Typing in your password every time you want to unlock your Mac sucks. Apple still hasn’t added facial ID recognition to OS X, nor have we heard nary a mention of Touch ID coming to MacBooks, but if you’re looking for a neat way to quickly unlock your Mac, a new app called Knock allows you do it with two quick taps on your iPhone screen.
The free Mac app works in tandem with an iPhone app that turns your phone into an authentication device. Knock uses Bluetooth Low Energy to communicate from iPhone to Mac but you should be able to leave it on all day without draining battery.
The people behind Vybe are calling it a “smart bracelet,” because it’s missing a key element included in all smartwatches: the screen. Instead of relaying information through a display, Vybe vibrates, nagging you to look at your phone.
A device that repeatedly requires halting your current activity seems to defeat its own purpose — namely, untethering you from your phone. It’s also strange that Vybe’s promotional clip suggests you pick up your phone while driving, which is illegal in many states — including California, where WearVybe, the bracelet’s maker, is based.
Fitbit has today announced its new fitness tracker, the Force, which combines all of the features found in the original Fitbit Flex with some of the more advanced features found in the Fitbit One tracker. It costs $129.95, slightly more than the $99 Flex, and it’s available today.
“With irritating regularity, my girlfriend and I dance the same dance. She, or I, go to bed with our iPhones. She, or I, lose it somewhere within the ocean of the bedfolds. She, or I, find ourselves apoplectic. She, or I, demands that the other calls the phone to locate. And then she, or I, realize that we’ve lost our phone too. And then we murder each other into a spattering of bloody chunks in our festering rage, somehow to reconstitute ourselves, temporarily find our iPhones and begin this amphisbaena dance anew.”
The guys behind HipKey, a keychain dongle that can track your iPhone (and vice versa), were paying attention, and so they sent me over a unit for review. I’m not sure it’s revolutionized my life, but it sure has simplified it: now, instead of constantly worrying about misplacing my keys or my iPhone, I only have to worry about misplacing both at the same time.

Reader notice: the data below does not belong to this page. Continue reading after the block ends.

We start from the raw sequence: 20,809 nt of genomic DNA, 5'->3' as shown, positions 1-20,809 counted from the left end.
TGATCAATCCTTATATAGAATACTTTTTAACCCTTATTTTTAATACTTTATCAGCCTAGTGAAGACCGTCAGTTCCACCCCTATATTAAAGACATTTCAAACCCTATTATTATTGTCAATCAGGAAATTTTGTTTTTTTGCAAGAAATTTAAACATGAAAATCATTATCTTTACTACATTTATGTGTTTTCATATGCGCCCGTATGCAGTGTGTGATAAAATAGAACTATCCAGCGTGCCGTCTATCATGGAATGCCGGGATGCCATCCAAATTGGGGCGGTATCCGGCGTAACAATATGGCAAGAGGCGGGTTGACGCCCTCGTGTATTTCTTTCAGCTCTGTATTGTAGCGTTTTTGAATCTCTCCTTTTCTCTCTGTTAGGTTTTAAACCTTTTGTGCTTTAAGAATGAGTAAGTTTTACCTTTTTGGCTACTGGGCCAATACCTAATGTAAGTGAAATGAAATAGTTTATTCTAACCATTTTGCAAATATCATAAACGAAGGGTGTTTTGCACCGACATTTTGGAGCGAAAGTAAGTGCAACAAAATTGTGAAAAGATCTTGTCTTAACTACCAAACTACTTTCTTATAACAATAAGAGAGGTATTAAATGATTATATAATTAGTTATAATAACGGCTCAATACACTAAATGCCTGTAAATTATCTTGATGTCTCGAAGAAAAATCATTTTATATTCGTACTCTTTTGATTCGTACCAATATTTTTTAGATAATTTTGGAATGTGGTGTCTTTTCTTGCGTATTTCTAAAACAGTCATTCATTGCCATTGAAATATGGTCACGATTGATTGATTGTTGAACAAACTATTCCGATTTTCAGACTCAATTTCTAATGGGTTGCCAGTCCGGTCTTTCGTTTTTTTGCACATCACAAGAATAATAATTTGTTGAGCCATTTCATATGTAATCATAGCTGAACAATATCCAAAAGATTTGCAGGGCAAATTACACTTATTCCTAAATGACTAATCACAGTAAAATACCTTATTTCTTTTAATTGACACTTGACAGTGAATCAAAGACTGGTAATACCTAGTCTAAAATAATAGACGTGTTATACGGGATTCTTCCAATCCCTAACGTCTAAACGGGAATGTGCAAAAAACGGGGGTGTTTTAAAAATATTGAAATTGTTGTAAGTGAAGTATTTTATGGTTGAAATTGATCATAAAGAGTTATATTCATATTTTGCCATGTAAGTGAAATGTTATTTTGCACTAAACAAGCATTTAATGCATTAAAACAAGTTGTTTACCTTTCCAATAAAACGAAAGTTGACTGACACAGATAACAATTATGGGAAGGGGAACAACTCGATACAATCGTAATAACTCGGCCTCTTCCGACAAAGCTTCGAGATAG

LAS VEGAS, CES 2013 – What do a four-rotor, remotely-piloted vehicle, touch-screen car audio and a little, Bluetooth-armed facsimile of a plant stem have in common? Not much. Yet they’re all concoctions from French-based Parrot; the latter is their newest gadget, a sensor-laden gardening device they’ve named the Flower Power.
For all intents and purposes the latest, 7th generation iPod nano is nothing new. We’ve seen it all before: the widescreen form factor, the touchscreen display. What is new is that we’ve never seen these features in this configuration.
That’s what paradoxically makes the 2012 iPod nano the best one yet: it’s an agglomeration of the best features of the nanos that came before.
It is as though the best features of all previous generations of this protean device are refined and combined into this latest “Lucky Seventh” iteration. Now the iPod nano is the right height, the right shape, the right screen size, the right colors, and perfectly simple. It is what the iPod nano was always meant to be — a good-looking, on-the-go music player.
There really aren’t that many home automation products that blow my mind, but Lockitron has got me drooling. I want to live in the future. A place where my cellphone is the only thing I need to carry with me. I hate carrying keys, and Lockitron just might help me ditch them completely with its simple keyless entry beauty that’s something out of Star Wars or Minority Report or any other sci-fi movie.
Apple neglected to give its iPod line any real attention last year, and so it seems likely the devices will receive a much-anticipated refresh before the holidays. Still, we’ve seen little evidence of this, but one German rewards club has promised that there will be a new iPod nano this fall, and that the “old” model is no longer available from Apple.
Wahoo's low-power sensor should last as long as a regular cyclocomputer.
There are probably hundreds of apps that will turn your iPhone into a mobile fitness device, using the phone’s GPS to track your speed and from there derive calories burned, route taken and so on. Some of them even connect wirelessly through a dongle to heart-rate monitors and the like. It’s like having a coach in your pocket, only he doesn’t wake you up in the morning by shouting at you.
Now, though, things are going to the next level. Wahoo’s new Blue SC speed and cadence sensor talks direct to the iPhone via low-powered Bluetooth 4, letting it communicate directly with your bike.